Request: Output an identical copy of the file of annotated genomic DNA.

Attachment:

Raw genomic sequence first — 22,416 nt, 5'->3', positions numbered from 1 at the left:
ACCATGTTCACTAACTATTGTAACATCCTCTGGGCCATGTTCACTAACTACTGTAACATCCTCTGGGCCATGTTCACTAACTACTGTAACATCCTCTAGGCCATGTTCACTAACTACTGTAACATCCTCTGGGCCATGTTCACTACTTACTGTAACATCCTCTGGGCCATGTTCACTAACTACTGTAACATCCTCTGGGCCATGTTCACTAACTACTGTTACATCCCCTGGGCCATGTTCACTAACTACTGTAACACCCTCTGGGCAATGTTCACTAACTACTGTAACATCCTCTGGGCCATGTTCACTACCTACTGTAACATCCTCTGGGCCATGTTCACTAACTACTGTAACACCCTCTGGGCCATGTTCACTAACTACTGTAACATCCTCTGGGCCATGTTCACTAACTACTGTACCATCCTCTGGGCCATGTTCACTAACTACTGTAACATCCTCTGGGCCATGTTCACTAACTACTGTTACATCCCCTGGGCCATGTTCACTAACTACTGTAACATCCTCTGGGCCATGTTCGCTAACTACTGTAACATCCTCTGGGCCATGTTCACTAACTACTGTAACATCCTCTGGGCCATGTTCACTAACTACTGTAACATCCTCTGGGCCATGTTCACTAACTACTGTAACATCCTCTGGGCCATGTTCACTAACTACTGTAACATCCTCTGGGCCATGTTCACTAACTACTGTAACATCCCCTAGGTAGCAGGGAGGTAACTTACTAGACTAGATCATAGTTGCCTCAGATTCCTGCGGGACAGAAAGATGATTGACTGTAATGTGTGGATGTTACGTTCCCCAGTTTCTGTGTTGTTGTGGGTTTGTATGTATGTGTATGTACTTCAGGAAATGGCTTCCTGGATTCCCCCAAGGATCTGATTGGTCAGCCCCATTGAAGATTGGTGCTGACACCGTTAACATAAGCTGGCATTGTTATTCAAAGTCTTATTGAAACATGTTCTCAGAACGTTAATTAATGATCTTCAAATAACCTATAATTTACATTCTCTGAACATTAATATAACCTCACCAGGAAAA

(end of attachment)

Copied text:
Raw genomic sequence first — 22,416 nt, 5'->3', positions numbered from 1 at the left:
ACCATGTTCACTAACTATTGTAACATCCTCTGGGCCATGTTCACTAACTACTGTAACATCCTCTGGGCCATGTTCACTAACTACTGTAACATCCTCTAGGCCATGTTCACTAACTACTGTAACATCCTCTGGGCCATGTTCACTACTTACTGTAACATCCTCTGGGCCATGTTCACTAACTACTGTAACATCCTCTGGGCCATGTTCACTAACTACTGTTACATCCCCTGGGCCATGTTCACTAACTACTGTAACACCCTCTGGGCAATGTTCACTAACTACTGTAACATCCTCTGGGCCATGTTCACTACCTACTGTAACATCCTCTGGGCCATGTTCACTAACTACTGTAACACCCTCTGGGCCATGTTCACTAACTACTGTAACATCCTCTGGGCCATGTTCACTAACTACTGTACCATCCTCTGGGCCATGTTCACTAACTACTGTAACATCCTCTGGGCCATGTTCACTAACTACTGTTACATCCCCTGGGCCATGTTCACTAACTACTGTAACATCCTCTGGGCCATGTTCGCTAACTACTGTAACATCCTCTGGGCCATGTTCACTAACTACTGTAACATCCTCTGGGCCATGTTCACTAACTACTGTAACATCCTCTGGGCCATGTTCACTAACTACTGTAACATCCTCTGGGCCATGTTCACTAACTACTGTAACATCCTCTGGGCCATGTTCACTAACTACTGTAACATCCCCTAGGTAGCAGGGAGGTAACTTACTAGACTAGATCATAGTTGCCTCAGATTCCTGCGGGACAGAAAGATGATTGACTGTAATGTGTGGATGTTACGTTCCCCAGTTTCTGTGTTGTTGTGGGTTTGTATGTATGTGTATGTACTTCAGGAAATGGCTTCCTGGATTCCCCCAAGGATCTGATTGGTCAGCCCCATTGAAGATTGGTGCTGACACCGTTAACATAAGCTGGCATTGTTATTCAAAGTCTTATTGAAACATGTTCTCAGAACGTTAATTAATGATCTTCAAATAACCTATAATTTACATTCTCTGAACATTAATATAACCTCACCAGGAAAA